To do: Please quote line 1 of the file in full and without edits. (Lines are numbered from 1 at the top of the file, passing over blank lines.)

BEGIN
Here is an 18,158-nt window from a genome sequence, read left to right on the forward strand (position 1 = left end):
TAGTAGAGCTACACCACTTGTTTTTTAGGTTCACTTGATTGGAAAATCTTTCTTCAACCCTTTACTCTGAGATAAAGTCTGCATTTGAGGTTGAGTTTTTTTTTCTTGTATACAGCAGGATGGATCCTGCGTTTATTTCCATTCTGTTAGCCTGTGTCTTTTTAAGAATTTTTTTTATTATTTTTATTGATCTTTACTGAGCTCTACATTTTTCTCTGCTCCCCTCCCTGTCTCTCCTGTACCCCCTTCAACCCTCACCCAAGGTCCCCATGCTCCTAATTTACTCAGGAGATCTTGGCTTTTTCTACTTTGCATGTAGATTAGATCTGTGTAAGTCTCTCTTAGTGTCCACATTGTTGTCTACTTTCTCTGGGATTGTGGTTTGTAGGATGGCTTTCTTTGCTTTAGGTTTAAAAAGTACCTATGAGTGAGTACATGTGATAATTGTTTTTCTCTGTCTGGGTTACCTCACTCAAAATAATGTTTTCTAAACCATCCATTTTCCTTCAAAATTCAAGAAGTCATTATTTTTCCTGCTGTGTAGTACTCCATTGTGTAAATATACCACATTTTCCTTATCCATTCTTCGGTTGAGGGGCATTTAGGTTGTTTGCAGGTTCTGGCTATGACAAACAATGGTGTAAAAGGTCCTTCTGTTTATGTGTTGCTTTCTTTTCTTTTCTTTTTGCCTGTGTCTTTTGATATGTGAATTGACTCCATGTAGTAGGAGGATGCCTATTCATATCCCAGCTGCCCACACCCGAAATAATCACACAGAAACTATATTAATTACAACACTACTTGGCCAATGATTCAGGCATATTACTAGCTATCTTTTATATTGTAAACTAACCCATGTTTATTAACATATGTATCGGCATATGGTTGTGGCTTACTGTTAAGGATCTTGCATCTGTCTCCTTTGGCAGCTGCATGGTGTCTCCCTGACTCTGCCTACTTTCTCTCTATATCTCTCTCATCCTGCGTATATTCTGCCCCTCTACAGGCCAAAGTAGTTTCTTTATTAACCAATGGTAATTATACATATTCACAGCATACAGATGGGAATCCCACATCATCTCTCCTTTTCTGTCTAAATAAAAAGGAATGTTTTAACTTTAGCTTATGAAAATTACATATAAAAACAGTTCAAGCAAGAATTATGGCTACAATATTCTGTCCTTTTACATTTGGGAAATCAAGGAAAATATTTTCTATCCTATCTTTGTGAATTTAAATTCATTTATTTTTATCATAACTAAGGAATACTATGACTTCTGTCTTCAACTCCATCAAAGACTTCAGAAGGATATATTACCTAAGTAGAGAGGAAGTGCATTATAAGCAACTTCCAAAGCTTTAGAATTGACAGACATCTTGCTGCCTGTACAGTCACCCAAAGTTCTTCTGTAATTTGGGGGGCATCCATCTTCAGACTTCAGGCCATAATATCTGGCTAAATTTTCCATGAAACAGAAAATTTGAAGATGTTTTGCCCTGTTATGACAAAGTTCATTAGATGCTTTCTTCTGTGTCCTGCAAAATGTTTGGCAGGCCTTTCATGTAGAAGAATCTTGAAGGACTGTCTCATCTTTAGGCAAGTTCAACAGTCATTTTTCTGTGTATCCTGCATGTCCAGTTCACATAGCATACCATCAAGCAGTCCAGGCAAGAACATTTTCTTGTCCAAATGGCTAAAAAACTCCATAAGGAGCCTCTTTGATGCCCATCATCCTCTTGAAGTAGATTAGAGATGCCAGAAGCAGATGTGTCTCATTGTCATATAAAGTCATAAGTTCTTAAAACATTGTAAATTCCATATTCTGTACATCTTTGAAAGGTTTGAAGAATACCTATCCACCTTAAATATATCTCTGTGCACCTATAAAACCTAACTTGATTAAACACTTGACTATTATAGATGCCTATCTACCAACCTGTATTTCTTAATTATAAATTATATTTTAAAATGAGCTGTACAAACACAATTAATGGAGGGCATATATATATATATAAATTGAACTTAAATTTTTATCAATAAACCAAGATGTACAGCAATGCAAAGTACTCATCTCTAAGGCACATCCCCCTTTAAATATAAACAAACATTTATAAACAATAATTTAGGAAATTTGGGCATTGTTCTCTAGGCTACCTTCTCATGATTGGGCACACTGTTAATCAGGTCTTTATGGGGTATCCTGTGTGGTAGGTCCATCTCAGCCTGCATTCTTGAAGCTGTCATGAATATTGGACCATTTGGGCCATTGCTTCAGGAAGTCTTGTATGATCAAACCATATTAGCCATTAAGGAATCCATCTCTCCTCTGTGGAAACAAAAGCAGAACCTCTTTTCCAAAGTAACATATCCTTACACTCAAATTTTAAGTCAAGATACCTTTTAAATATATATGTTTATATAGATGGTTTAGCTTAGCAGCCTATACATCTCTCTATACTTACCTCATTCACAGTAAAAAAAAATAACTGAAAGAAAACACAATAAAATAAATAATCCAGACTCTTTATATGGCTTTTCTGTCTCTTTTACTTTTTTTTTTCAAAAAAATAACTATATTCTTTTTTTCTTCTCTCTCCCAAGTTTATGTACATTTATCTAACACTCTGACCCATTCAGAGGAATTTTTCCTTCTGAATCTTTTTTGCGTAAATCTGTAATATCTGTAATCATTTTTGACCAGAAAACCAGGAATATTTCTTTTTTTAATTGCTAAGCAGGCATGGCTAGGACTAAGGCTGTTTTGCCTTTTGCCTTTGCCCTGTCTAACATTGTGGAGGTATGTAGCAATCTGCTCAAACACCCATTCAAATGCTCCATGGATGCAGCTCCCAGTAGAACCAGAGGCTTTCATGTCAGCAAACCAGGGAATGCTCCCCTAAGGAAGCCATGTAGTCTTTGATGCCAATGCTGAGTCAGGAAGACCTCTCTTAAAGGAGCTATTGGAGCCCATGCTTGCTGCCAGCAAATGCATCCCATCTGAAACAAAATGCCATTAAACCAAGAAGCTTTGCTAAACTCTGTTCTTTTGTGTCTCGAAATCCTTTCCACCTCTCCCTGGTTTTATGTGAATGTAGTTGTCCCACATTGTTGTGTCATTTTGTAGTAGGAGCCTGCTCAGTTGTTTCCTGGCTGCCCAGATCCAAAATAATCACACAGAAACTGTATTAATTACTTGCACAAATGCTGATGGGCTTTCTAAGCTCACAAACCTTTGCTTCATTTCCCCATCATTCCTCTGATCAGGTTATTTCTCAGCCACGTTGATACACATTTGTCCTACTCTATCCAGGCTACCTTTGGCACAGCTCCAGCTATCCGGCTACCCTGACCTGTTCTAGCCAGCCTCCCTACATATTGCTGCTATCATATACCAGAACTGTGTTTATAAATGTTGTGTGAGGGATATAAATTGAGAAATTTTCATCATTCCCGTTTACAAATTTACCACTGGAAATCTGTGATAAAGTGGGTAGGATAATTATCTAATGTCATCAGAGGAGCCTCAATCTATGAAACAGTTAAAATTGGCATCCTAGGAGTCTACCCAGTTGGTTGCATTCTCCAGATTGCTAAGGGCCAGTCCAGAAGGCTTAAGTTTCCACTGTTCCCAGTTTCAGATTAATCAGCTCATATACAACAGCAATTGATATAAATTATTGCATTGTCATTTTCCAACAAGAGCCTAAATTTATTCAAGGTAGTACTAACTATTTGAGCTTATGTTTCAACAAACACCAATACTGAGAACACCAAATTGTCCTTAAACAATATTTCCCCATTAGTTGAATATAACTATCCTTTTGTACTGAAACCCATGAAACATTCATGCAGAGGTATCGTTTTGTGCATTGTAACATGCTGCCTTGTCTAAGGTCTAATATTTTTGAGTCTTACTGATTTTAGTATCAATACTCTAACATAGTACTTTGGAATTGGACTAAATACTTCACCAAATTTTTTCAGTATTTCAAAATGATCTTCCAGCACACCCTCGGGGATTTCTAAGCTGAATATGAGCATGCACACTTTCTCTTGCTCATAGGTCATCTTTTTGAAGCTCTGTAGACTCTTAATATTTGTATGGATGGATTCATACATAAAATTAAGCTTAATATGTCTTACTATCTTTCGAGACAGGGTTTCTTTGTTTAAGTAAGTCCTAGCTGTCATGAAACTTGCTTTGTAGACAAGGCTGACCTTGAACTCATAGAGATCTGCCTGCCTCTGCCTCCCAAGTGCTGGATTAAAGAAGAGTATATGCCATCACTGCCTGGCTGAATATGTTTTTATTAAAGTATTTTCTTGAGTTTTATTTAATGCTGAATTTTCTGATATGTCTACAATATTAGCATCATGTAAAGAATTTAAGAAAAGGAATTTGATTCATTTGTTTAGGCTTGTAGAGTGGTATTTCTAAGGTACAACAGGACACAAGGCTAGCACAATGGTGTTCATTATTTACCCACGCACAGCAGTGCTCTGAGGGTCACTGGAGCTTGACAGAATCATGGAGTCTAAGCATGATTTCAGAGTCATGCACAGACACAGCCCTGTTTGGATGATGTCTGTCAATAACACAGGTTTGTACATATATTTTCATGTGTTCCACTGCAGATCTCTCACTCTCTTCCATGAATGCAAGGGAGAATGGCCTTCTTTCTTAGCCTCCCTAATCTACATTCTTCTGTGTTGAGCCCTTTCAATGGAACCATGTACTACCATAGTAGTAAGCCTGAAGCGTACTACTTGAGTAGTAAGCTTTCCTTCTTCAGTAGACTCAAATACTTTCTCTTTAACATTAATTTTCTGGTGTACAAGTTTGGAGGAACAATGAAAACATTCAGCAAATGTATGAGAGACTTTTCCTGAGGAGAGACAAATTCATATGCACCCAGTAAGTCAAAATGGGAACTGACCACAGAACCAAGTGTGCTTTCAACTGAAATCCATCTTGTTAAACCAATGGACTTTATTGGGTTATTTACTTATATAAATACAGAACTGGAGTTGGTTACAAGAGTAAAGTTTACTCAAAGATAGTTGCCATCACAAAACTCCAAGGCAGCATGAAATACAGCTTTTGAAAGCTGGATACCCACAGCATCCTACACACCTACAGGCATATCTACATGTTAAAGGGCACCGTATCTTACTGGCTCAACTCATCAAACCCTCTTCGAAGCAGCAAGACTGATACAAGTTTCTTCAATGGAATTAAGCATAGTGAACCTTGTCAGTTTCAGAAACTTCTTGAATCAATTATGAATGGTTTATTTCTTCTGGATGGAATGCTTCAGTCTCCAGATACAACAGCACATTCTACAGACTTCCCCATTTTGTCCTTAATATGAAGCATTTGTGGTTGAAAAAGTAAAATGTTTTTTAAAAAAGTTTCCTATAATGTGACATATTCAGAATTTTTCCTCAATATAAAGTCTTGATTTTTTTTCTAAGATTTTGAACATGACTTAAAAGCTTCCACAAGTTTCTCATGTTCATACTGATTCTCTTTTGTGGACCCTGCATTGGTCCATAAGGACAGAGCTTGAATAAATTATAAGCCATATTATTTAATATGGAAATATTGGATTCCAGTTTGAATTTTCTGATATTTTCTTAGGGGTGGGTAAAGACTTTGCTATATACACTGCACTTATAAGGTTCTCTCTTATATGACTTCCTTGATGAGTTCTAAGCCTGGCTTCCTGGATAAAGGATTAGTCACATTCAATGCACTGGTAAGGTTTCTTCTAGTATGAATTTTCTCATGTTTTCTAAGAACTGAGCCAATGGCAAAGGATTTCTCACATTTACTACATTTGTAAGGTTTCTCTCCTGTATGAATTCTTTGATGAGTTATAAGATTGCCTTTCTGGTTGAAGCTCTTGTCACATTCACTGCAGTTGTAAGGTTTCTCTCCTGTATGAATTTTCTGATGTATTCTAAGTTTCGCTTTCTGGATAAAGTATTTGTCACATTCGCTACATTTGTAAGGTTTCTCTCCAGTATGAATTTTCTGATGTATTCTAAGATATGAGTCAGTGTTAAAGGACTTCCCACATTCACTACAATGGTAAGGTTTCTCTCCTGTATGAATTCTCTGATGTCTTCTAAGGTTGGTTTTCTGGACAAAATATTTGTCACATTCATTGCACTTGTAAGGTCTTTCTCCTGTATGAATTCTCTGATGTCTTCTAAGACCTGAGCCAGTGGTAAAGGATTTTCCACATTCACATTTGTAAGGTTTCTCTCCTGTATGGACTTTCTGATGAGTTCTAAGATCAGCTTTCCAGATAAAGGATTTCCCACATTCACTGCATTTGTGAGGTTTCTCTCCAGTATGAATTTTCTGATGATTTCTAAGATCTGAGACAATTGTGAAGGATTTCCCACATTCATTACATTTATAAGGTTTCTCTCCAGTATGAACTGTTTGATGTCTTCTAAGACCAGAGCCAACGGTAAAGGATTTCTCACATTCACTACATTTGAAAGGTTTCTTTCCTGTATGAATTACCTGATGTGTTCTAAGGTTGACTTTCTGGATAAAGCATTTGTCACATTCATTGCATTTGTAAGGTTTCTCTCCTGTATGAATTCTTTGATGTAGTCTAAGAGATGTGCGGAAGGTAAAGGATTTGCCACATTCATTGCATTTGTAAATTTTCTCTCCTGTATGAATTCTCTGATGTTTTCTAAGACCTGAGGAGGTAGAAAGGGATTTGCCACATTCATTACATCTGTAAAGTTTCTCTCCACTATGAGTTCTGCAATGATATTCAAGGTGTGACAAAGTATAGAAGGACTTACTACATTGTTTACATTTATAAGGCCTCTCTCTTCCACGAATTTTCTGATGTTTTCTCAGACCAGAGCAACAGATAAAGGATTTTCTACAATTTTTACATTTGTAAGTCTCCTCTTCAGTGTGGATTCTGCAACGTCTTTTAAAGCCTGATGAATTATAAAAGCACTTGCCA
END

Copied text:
Here is an 18,158-nt window from a genome sequence, read left to right on the forward strand (position 1 = left end):